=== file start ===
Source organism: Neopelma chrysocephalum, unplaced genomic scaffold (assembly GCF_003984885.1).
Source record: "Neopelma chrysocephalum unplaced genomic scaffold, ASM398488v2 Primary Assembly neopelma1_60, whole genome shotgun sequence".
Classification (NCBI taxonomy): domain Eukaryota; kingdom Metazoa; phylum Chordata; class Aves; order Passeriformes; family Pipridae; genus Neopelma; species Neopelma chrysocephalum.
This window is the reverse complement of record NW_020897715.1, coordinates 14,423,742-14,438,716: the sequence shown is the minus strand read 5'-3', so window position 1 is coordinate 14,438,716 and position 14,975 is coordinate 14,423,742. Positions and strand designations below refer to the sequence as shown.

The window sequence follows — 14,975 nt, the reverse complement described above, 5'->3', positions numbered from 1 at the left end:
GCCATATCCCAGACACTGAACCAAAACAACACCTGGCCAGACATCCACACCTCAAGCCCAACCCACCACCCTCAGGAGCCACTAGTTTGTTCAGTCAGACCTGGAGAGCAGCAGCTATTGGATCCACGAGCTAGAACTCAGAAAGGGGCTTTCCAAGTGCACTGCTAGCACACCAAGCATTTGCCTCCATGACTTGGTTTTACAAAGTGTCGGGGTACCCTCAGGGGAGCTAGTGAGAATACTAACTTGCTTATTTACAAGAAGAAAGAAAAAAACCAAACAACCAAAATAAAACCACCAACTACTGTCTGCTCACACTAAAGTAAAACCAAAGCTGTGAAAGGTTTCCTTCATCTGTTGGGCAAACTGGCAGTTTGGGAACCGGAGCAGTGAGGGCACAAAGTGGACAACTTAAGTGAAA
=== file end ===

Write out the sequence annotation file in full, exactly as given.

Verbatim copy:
Source organism: Neopelma chrysocephalum, unplaced genomic scaffold (assembly GCF_003984885.1).
Source record: "Neopelma chrysocephalum unplaced genomic scaffold, ASM398488v2 Primary Assembly neopelma1_60, whole genome shotgun sequence".
Classification (NCBI taxonomy): domain Eukaryota; kingdom Metazoa; phylum Chordata; class Aves; order Passeriformes; family Pipridae; genus Neopelma; species Neopelma chrysocephalum.
This window is the reverse complement of record NW_020897715.1, coordinates 14,423,742-14,438,716: the sequence shown is the minus strand read 5'-3', so window position 1 is coordinate 14,438,716 and position 14,975 is coordinate 14,423,742. Positions and strand designations below refer to the sequence as shown.

The window sequence follows — 14,975 nt, the reverse complement described above, 5'->3', positions numbered from 1 at the left end:
GCCATATCCCAGACACTGAACCAAAACAACACCTGGCCAGACATCCACACCTCAAGCCCAACCCACCACCCTCAGGAGCCACTAGTTTGTTCAGTCAGACCTGGAGAGCAGCAGCTATTGGATCCACGAGCTAGAACTCAGAAAGGGGCTTTCCAAGTGCACTGCTAGCACACCAAGCATTTGCCTCCATGACTTGGTTTTACAAAGTGTCGGGGTACCCTCAGGGGAGCTAGTGAGAATACTAACTTGCTTATTTACAAGAAGAAAGAAAAAAACCAAACAACCAAAATAAAACCACCAACTACTGTCTGCTCACACTAAAGTAAAACCAAAGCTGTGAAAGGTTTCCTTCATCTGTTGGGCAAACTGGCAGTTTGGGAACCGGAGCAGTGAGGGCACAAAGTGGACAACTTAAGTGAAA